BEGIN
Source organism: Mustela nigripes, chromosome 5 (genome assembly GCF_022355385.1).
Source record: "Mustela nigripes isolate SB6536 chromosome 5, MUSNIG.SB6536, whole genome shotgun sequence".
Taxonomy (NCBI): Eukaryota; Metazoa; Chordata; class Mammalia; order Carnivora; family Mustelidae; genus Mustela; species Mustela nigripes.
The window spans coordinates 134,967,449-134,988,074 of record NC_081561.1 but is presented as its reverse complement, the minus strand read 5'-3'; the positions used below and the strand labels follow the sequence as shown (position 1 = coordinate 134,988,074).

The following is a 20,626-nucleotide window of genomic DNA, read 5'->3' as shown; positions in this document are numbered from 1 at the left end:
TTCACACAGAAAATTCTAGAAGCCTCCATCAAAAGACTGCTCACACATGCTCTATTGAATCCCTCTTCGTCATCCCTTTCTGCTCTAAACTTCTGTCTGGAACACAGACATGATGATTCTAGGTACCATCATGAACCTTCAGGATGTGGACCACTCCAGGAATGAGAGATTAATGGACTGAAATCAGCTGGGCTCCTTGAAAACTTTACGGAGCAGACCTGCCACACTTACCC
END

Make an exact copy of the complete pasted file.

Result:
Source organism: Mustela nigripes, chromosome 5 (genome assembly GCF_022355385.1).
Source record: "Mustela nigripes isolate SB6536 chromosome 5, MUSNIG.SB6536, whole genome shotgun sequence".
Taxonomy (NCBI): Eukaryota; Metazoa; Chordata; class Mammalia; order Carnivora; family Mustelidae; genus Mustela; species Mustela nigripes.
The window spans coordinates 134,967,449-134,988,074 of record NC_081561.1 but is presented as its reverse complement, the minus strand read 5'-3'; the positions used below and the strand labels follow the sequence as shown (position 1 = coordinate 134,988,074).

The following is a 20,626-nucleotide window of genomic DNA, read 5'->3' as shown; positions in this document are numbered from 1 at the left end:
TTCACACAGAAAATTCTAGAAGCCTCCATCAAAAGACTGCTCACACATGCTCTATTGAATCCCTCTTCGTCATCCCTTTCTGCTCTAAACTTCTGTCTGGAACACAGACATGATGATTCTAGGTACCATCATGAACCTTCAGGATGTGGACCACTCCAGGAATGAGAGATTAATGGACTGAAATCAGCTGGGCTCCTTGAAAACTTTACGGAGCAGACCTGCCACACTTACCC